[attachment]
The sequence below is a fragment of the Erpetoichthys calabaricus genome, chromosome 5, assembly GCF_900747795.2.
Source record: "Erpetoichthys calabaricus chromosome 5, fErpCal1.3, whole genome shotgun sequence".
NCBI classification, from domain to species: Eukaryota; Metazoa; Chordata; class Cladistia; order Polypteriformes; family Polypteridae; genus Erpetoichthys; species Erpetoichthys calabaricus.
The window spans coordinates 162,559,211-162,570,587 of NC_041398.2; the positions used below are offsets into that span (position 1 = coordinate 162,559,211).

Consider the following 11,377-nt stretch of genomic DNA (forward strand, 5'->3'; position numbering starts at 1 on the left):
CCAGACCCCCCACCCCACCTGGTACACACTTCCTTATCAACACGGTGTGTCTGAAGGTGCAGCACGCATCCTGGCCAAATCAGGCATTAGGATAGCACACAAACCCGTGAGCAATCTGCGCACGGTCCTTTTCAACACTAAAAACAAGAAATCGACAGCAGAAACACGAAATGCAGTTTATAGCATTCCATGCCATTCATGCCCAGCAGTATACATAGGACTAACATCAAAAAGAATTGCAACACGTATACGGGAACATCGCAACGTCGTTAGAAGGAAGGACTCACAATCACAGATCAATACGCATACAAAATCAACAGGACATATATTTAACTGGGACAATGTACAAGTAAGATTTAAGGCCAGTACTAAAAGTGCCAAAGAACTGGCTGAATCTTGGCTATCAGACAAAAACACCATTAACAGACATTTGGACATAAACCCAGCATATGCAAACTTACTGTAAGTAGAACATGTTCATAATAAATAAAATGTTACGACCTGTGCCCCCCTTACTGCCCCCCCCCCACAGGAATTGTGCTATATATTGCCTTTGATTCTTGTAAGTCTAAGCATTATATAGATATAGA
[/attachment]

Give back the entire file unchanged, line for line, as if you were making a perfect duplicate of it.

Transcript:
The sequence below is a fragment of the Erpetoichthys calabaricus genome, chromosome 5, assembly GCF_900747795.2.
Source record: "Erpetoichthys calabaricus chromosome 5, fErpCal1.3, whole genome shotgun sequence".
NCBI classification, from domain to species: Eukaryota; Metazoa; Chordata; class Cladistia; order Polypteriformes; family Polypteridae; genus Erpetoichthys; species Erpetoichthys calabaricus.
The window spans coordinates 162,559,211-162,570,587 of NC_041398.2; the positions used below are offsets into that span (position 1 = coordinate 162,559,211).

Consider the following 11,377-nt stretch of genomic DNA (forward strand, 5'->3'; position numbering starts at 1 on the left):
CCAGACCCCCCACCCCACCTGGTACACACTTCCTTATCAACACGGTGTGTCTGAAGGTGCAGCACGCATCCTGGCCAAATCAGGCATTAGGATAGCACACAAACCCGTGAGCAATCTGCGCACGGTCCTTTTCAACACTAAAAACAAGAAATCGACAGCAGAAACACGAAATGCAGTTTATAGCATTCCATGCCATTCATGCCCAGCAGTATACATAGGACTAACATCAAAAAGAATTGCAACACGTATACGGGAACATCGCAACGTCGTTAGAAGGAAGGACTCACAATCACAGATCAATACGCATACAAAATCAACAGGACATATATTTAACTGGGACAATGTACAAGTAAGATTTAAGGCCAGTACTAAAAGTGCCAAAGAACTGGCTGAATCTTGGCTATCAGACAAAAACACCATTAACAGACATTTGGACATAAACCCAGCATATGCAAACTTACTGTAAGTAGAACATGTTCATAATAAATAAAATGTTACGACCTGTGCCCCCCTTACTGCCCCCCCCCCACAGGAATTGTGCTATATATTGCCTTTGATTCTTGTAAGTCTAAGCATTATATAGATATAGA